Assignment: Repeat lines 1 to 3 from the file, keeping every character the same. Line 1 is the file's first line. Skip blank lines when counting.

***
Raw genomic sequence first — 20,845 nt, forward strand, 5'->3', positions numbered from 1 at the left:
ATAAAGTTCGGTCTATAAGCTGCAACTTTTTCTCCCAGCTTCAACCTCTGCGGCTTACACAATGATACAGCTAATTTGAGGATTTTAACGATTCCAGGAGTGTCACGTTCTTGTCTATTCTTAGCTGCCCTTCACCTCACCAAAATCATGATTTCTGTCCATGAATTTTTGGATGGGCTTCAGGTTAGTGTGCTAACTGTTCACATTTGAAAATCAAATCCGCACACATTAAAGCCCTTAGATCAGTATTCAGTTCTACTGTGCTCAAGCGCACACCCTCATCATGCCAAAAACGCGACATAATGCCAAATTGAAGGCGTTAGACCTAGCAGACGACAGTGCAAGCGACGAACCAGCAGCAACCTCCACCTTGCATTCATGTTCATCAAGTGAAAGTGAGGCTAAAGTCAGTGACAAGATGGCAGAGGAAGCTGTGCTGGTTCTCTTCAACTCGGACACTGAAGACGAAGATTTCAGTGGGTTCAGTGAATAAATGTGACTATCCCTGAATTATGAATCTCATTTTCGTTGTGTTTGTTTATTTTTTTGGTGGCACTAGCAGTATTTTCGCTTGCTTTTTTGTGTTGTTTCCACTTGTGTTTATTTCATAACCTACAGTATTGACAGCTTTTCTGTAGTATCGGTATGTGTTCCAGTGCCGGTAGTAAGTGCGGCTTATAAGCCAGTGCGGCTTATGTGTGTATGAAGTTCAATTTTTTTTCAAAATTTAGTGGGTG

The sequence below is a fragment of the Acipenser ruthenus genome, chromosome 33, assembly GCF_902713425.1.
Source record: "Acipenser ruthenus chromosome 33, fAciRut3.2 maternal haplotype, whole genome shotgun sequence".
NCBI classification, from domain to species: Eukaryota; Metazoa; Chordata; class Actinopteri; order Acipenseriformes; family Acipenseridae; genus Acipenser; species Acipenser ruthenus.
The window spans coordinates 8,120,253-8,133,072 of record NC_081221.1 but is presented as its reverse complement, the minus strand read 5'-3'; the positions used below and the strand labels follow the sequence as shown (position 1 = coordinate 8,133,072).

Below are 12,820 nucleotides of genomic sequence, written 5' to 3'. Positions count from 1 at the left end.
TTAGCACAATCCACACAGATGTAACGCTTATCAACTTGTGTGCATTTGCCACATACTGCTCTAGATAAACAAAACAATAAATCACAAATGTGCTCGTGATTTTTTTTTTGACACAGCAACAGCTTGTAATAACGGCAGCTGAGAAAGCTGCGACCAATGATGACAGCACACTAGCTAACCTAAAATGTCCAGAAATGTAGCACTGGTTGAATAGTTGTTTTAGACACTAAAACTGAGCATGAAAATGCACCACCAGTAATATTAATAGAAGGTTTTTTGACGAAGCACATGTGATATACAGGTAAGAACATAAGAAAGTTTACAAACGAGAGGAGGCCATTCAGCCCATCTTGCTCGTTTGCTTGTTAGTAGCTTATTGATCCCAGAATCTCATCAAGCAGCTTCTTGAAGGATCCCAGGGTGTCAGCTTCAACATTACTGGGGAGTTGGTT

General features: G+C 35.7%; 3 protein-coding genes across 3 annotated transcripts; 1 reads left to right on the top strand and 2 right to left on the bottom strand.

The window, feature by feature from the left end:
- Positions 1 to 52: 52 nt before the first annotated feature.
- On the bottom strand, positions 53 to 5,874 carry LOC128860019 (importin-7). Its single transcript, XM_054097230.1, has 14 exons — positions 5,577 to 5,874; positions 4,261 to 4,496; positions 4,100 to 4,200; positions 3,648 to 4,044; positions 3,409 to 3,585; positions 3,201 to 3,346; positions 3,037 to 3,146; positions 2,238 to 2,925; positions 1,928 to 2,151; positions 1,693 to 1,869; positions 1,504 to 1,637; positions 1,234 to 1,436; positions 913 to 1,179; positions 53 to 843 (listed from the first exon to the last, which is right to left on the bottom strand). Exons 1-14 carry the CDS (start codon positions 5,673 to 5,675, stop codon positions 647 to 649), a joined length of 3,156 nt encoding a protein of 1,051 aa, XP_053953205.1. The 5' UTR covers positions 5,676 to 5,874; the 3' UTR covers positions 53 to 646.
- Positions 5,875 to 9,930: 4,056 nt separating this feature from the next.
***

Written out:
Raw genomic sequence first — 20,845 nt, forward strand, 5'->3', positions numbered from 1 at the left:
ATAAAGTTCGGTCTATAAGCTGCAACTTTTTCTCCCAGCTTCAACCTCTGCGGCTTACACAATGATACAGCTAATTTGAGGATTTTAACGATTCCAGGAGTGTCACGTTCTTGTCTATTCTTAGCTGCCCTTCACCTCACCAAAATCATGATTTCTGTCCATGAATTTTTGGATGGGCTTCAGGTTAGTGTGCTAACTGTTCACATTTGAAAATCAAATCCGCACACATTAAAGCCCTTAGATCAGTATTCAGTTCTACTGTGCTCAAGCGCACACCCTCATCATGCCAAAAACGCGACATAATGCCAAATTGAAGGCGTTAGACCTAGCAGACGACAGTGCAAGCGACGAACCAGCAGCAACCTCCACCTTGCATTCATGTTCATCAAGTGAAAGTGAGGCTAAAGTCAGTGACAAGATGGCAGAGGAAGCTGTGCTGGTTCTCTTCAACTCGGACACTGAAGACGAAGATTTCAGTGGGTTCAGTGAATAAATGTGACTATCCCTGAATTATGAATCTCATTTTCGTTGTGTTTGTTTATTTTTTTGGTGGCACTAGCAGTATTTTCGCTTGCTTTTTTGTGTTGTTTCCACTTGTGTTTATTTCATAACCTACAGTATTGACAGCTTTTCTGTAGTATCGGTATGTGTTCCAGTGCCGGTAGTAAGTGCGGCTTATAAGCCAGTGCGGCTTATGTGTGTATGAAGTTCAATTTTTTTTCAAAATTTAGTGGGTG

The sequence below is a fragment of the Acipenser ruthenus genome, chromosome 33, assembly GCF_902713425.1.